WHITE PLAINS, N.Y., Nov. 18 (UPI) -- The U.S. preterm birth rate declined to 11.99 percent last year, the fourth year of decline, but one out of every eight babies was born too soon, officials say.
Dr. Jennifer L. Howse, president of the March of Dimes, in White Plains, N.Y., said the report by the National Center for Health Statistics, part of the Centers for Disease Control and Prevention, said the decline in the 2010 preterm birth rate is a 6 percent drop from the high of 12.8 percent in 2006.
"Four consecutive years of declines in our nation's preterm birth rate is a testament to the combined hard work of researchers, healthcare professionals, our volunteers, sponsors, donors and others who know that there is no single answer to the problem of premature birth," Howse said in a statement.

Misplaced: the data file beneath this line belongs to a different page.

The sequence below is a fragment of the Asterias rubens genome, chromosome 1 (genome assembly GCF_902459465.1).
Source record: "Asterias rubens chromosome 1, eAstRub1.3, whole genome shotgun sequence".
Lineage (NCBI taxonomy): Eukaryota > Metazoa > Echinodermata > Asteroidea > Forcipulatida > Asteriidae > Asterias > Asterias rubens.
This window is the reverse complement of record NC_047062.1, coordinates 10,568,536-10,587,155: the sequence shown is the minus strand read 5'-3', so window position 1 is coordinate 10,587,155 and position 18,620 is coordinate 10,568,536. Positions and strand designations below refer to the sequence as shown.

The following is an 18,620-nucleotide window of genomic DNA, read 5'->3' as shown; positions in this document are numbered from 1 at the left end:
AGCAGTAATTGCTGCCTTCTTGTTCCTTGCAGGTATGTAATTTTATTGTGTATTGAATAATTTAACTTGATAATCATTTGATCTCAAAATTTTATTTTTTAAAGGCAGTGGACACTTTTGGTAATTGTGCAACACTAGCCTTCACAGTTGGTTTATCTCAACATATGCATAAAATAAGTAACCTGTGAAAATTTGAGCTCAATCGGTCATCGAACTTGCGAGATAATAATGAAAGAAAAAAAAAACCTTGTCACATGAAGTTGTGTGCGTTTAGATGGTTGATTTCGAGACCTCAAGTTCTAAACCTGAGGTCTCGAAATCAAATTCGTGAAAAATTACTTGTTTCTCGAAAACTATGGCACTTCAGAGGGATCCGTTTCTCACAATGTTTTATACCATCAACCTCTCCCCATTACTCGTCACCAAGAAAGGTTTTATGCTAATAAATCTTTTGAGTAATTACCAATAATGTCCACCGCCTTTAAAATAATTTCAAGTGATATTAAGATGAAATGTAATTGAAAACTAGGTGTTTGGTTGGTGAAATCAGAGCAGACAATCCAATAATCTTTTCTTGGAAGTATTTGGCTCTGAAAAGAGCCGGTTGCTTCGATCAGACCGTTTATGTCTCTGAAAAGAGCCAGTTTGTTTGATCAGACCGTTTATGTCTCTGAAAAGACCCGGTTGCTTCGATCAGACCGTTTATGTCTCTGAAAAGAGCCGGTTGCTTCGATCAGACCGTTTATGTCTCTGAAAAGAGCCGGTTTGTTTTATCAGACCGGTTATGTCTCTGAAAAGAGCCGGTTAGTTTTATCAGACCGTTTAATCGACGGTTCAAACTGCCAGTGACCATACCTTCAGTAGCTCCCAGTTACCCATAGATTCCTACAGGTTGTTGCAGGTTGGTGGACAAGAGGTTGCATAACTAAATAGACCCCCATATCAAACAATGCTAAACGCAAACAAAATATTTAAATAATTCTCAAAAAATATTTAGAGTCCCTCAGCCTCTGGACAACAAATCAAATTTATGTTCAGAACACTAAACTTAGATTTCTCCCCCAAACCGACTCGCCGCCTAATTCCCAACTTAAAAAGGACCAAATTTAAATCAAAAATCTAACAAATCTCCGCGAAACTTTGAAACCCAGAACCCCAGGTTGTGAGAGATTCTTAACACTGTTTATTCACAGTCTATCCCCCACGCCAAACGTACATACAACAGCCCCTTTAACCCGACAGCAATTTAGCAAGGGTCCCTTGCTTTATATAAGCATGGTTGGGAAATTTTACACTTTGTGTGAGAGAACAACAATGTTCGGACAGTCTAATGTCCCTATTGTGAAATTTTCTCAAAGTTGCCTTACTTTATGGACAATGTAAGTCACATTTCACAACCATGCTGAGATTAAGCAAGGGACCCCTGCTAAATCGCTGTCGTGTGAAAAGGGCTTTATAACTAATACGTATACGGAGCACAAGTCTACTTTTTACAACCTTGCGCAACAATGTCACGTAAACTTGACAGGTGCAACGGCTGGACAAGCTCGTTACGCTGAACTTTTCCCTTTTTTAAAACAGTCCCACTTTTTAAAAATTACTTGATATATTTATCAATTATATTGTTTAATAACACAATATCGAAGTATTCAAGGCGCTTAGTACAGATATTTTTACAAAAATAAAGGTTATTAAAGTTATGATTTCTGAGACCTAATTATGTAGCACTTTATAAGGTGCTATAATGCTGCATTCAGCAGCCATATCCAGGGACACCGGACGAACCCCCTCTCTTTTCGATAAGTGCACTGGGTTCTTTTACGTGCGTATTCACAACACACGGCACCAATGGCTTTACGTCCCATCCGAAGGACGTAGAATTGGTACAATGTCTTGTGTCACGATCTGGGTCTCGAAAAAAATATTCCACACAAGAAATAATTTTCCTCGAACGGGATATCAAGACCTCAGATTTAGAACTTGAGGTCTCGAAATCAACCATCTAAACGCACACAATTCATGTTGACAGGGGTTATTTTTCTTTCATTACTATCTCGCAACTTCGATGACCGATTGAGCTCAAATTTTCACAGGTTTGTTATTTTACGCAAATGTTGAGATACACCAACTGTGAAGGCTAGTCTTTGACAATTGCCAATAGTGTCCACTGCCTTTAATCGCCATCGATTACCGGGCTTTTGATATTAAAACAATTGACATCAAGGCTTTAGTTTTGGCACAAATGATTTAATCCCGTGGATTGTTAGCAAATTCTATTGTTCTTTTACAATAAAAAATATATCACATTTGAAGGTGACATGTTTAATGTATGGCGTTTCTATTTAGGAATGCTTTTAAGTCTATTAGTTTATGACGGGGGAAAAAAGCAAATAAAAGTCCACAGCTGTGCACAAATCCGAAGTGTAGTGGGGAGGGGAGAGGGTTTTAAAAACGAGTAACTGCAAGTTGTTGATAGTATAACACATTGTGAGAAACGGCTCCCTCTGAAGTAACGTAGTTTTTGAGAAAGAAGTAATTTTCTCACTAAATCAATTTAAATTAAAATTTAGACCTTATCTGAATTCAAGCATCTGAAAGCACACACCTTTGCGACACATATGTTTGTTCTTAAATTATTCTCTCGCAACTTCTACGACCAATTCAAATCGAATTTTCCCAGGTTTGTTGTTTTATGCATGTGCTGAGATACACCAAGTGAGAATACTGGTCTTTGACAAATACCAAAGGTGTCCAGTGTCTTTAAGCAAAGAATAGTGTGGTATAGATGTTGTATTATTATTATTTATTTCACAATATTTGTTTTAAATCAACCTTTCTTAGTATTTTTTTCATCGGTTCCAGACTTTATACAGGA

"We are continuing to work together to prevent as many preterm births as possible because we owe our babies a healthy start in life."
Babies who survive an early birth often face the risk of lifelong health challenges, such as breathing problems, cerebral palsy and learning disabilities, Howse said.
Even babies born just a few weeks early have higher rates of hospitalization and illness than full-term infants. If there are no complications that require an early delivery, at least 39 weeks of pregnancy are critical to a baby's health because many important organs, including the brain and lungs, are not completely developed until then, Howse said.